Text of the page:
The problem with "Not Guilty"

We are creatures who are driven by guilt.  Our societies, be they primitive, or refined, all have guilt as their governing principle.  Our laws, be they derived from scripture or not, all find their power in guilt.  A speed limit only finds its effectiveness in the reality of the guilt it creates.  Our parental rules for our children only find their effectiveness if they create a consequence for guilt.  We are punished for not completing assignments, not performing as we are expected to perform in the work place, not being the spouse we are supposed to be, and so on.  Guilt is foundational to everything we do.  I do not venture to launch out on a tirade against guilt, or even to say guilt is a bad thing, or an improper emotion or reality.  My purpose here is to say that guilt is the very fabric of society, it drives everything.

The strange thing to realize is that this is actually the way we like it.  We get very uncomfortable when something begins to tear at the fabric of guilt.  For instance if an employee no longer feels guilty for not doing the job they are paid to do we have no choice but to remove that employee from our company.  If a student no longer feels guilty for not doing their work we no longer have a means to make them learn.  If we remove guilt from our legal system we no longer have a legal system.  If a man has no sense of guilt for mistreating his wife or children he becomes a very dangerous man.  Anything, or anyone, that would seek to remove guilt from a conscience of someone who has done wrong is making a horrific affront against all that is humane.  We cannot understate the importance of guilt to our life, and when we see someone who feels no guilt we are frightened.  A person unresponsive to guilt is, in our eyes, an incredibly dangerous or incredibly useless person.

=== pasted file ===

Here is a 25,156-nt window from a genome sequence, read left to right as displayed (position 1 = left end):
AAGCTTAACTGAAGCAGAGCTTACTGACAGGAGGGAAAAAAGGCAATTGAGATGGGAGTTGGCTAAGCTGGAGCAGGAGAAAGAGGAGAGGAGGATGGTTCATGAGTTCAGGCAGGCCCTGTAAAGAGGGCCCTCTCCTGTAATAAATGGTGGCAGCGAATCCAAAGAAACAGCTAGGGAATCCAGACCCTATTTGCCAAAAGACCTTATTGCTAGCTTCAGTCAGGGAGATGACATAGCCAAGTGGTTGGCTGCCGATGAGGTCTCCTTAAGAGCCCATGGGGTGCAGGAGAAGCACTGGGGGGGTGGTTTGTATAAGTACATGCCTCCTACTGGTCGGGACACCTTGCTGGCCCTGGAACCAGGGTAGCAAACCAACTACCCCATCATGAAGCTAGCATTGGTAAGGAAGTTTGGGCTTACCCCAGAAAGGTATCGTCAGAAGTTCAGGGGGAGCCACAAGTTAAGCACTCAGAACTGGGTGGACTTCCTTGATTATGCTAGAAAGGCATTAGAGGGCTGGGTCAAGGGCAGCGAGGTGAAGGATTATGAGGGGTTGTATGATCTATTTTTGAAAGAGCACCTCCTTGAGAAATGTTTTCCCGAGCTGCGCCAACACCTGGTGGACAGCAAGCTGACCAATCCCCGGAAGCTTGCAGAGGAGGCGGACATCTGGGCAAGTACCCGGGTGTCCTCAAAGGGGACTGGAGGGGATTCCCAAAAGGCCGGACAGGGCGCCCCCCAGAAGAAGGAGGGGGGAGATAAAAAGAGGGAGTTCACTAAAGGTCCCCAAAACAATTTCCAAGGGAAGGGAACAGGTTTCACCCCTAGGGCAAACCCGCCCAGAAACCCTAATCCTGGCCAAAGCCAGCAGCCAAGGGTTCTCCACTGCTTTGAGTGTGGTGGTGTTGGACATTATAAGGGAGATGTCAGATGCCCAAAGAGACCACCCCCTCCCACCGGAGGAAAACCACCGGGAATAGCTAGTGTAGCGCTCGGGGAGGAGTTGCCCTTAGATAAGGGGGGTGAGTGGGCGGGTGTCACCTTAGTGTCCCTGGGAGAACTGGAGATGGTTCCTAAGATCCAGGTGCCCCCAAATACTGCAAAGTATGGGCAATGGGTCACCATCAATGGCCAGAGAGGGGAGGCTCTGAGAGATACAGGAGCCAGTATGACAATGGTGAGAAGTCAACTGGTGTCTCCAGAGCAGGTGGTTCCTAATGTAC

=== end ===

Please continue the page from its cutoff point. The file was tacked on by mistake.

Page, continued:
When we look at texts like Romans 2:12-16 and we get the idea that the Law is written on everyone’s heart, this is exactly what we are getting at.  Let’s not make the mistake of oversimplifying here.  Paul is not writing that everyone universally knows, understands, and affirms the Law of God.  That really is not the case at all.  Moral law is relative from society to society.  The universal truth is that everyone is driven by Law, and that the guilty vs. not guilty paradigm is intrinsic to everyone.  In that sense the Law is written on everyone’s, without exception, heart.  If the concept of ‘law’ was not written on everyone’s heart, there would be no sense of guilt, and without the sense of guilt society would not function.  We would be mere animals.